Published online May 15, 2014. doi: 10.4251/wjgo.v6.i5.104
Revised: February 12, 2014
Accepted: April 16, 2014
Published online: May 15, 2014
Most patients treated with curative intent for colorectal cancer (CRC) are included in a follow-up program involving periodic evaluations. The survival benefits of a follow-up program are well delineated, and previous meta-analyses have suggested an overall survival improvement of 5%-10% by intensive follow-up. However, in a recent randomized trial, there was no survival benefit when a minimal vs an intensive follow-up program was compared. Less is known about the potential side effects of follow-up. Well-known side effects of preventive programs are those of somatic complications caused by testing, negative psychological consequences of follow-up itself, and the downstream impact of false positive or false negative tests. Accordingly, the potential survival benefits of CRC follow-up must be weighed against these potential negatives. The present review compares the benefits and side effects of CRC follow-up, and we propose future areas for research.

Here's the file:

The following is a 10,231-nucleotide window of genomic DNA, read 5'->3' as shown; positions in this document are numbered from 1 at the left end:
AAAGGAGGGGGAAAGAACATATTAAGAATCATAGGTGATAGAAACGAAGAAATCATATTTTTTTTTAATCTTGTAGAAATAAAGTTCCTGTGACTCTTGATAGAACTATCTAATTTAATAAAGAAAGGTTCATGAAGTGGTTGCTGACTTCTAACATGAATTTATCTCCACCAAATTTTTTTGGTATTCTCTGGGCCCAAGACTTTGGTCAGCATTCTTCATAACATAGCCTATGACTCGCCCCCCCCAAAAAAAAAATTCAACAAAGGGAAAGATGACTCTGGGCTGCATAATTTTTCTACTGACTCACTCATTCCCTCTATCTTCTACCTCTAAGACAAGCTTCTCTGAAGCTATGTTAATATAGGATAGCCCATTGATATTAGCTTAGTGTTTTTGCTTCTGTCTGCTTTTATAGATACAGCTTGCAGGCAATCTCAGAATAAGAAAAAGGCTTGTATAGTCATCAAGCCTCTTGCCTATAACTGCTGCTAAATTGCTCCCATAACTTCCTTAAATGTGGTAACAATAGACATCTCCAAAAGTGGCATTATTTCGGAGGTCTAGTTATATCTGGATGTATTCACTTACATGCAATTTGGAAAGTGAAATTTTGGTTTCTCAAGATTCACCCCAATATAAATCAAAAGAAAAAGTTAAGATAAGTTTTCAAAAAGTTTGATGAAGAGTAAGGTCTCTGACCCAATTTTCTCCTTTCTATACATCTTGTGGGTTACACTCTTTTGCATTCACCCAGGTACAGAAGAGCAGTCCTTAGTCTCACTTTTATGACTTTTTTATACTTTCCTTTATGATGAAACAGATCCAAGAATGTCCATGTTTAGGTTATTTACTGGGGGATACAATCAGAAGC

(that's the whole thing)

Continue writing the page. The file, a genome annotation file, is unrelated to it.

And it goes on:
Core tip: Most western countries have a national follow-up program for colorectal cancer (CRC) survivors. The reported reduction in absolute mortality from intensive follow-up is 5%-10%, though recent data from the follow-up after colorectal surgery randomized trial call this effect into question. There exists limited evidence of improved quality of life (QoL) due to participation in a follow-up program, and the impact of false positive tests on QoL might be considerable. Several national experts advocate for low-cost, low-intensity CRC follow-up programs.